The Slatest

Clinton, Sanders Run Neck-and-Neck in Iowa, New Hampshire

Democratic presidential candidates Sen. Bernie Sanders and Hillary Clinton take part in a presidential debate sponsored by CNN and Facebook at Wynn Las Vegas on October 13, 2015 in Las Vegas, Nevada.  

Photo by Joe Raedle/Getty Images

With three weeks to go until voters will finally begin to have their say in the presidential nominating contest, Hillary Clinton and Bernie Sanders look set for a photo finish in both Iowa and New Hampshire. Clinton holds a tiny three-point lead—48 percent to 45 percent—over Sanders among likely Democratic caucusgoers in Iowa, according to the latest NBC News/Wall Street Journal/Marist poll. Clinton’s lead is well within the 4.8-point margin of error for the poll. The slim margin between the two Democratic hopefuls is surprising because it’s much smaller than other polls have suggested. The RealClearPolitics average of surveys puts Clinton’s lead in Iowa at 10.6 points.  

In New Hampshire, where the race has long been more competitive, Sanders is leading Clinton by four points—50 percent to 46 percent. But that is also within the poll’s margin of error. The two state polls “underscore the challenge facing Mrs. Clinton in the first two nominating states, despite her commanding lead in most national polls,” notes the Wall Street Journal.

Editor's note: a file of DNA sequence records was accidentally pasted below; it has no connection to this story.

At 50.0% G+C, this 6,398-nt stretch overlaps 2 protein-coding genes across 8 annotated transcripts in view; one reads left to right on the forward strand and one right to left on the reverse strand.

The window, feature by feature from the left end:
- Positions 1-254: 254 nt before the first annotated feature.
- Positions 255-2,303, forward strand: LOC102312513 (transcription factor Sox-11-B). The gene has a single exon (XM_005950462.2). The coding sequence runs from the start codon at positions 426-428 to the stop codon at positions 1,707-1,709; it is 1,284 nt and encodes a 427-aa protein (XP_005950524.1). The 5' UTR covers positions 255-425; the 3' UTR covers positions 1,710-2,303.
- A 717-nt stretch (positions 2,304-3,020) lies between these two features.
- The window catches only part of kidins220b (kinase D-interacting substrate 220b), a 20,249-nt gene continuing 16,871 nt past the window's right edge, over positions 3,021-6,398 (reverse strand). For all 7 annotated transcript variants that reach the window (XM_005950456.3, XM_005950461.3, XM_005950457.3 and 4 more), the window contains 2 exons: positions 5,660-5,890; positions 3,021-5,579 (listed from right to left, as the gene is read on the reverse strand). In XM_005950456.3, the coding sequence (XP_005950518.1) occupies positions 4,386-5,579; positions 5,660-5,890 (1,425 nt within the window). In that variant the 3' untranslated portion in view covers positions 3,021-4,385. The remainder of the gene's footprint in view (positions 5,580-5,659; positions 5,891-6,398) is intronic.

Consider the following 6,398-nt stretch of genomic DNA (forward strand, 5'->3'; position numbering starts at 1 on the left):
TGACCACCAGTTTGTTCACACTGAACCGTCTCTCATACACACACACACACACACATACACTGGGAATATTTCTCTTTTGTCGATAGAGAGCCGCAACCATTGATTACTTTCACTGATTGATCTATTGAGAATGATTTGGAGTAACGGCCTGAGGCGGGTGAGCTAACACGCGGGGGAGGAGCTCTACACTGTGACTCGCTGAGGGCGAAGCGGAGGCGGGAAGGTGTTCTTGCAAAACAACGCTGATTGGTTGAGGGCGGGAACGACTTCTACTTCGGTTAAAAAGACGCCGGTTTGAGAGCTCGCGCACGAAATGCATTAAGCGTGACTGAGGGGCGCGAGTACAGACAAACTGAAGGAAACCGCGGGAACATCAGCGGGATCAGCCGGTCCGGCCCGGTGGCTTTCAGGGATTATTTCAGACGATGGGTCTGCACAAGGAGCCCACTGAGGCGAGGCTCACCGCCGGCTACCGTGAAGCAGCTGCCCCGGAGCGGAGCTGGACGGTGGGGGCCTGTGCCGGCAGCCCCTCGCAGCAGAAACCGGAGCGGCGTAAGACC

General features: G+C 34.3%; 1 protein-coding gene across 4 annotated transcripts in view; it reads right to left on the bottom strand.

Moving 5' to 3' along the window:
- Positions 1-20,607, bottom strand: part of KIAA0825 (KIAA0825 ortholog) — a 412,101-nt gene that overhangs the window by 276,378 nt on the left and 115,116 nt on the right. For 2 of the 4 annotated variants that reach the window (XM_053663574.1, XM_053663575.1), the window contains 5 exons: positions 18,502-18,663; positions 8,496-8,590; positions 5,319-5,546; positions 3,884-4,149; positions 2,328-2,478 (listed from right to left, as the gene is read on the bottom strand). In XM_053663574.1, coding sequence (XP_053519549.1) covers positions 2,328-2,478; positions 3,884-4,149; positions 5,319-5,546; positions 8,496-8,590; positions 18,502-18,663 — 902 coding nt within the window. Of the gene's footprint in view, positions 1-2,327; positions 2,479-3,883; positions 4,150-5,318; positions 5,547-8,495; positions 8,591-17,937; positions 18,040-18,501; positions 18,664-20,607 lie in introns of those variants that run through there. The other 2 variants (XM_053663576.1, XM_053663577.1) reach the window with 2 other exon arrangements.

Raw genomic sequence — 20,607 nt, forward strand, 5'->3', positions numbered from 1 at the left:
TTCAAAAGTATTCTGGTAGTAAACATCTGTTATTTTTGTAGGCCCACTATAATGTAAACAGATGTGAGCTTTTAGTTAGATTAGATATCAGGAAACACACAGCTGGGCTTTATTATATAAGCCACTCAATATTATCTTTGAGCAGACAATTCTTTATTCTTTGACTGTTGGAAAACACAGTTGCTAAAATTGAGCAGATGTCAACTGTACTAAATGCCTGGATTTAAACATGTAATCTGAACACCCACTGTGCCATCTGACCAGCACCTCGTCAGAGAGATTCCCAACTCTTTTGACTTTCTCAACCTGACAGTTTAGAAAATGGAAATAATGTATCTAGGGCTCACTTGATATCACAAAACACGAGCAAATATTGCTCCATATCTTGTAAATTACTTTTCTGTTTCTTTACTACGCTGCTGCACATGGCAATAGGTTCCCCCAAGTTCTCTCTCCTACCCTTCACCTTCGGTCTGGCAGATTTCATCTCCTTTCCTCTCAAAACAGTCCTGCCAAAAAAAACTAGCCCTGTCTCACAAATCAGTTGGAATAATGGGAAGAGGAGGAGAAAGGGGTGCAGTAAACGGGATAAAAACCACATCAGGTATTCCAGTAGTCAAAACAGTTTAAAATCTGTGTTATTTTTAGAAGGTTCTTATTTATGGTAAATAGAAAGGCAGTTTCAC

The Vermont senator also does better than Clinton in hypothetical matchups against Republican candidates in both Iowa and New Hampshire. Sanders beats Donald Trump by 13 points in Iowa, for example, while Clinton has an eight-point advantage over the real estate magnate. In a matchup against Sen. Ted Cruz, Sanders is ahead by five points, while Clinton is down by four. In New Hampshire, Sanders’ lead over Clinton in hypothetical matchups is much clearer. Against Sen. Marco Rubio, for example, Clinton loses by 12 points while Sanders leads him by nine points.

Sanders is using these numbers to challenge Clinton’s contention that she is the best positioned to beat the Republican candidate. “My opponent says this is an important issue; she is the person who can win the general election,” Sanders said recently in Iowa. “I respectfully disagree. Look at which candidate is doing better against Donald Trump. Look at the last national poll and you find that Bernie Sanders is beating Donald Trump by 13 points, Hillary Clinton by seven points.”

On the GOP side, the contest is tight in Iowa, with Cruz beating Trump by four points, which is within the poll’s margin of error. In New Hampshire though, things are a bit clearer as Trump holds a 16-point lead over Sen. Marco Rubio—30 percent to 14 percent.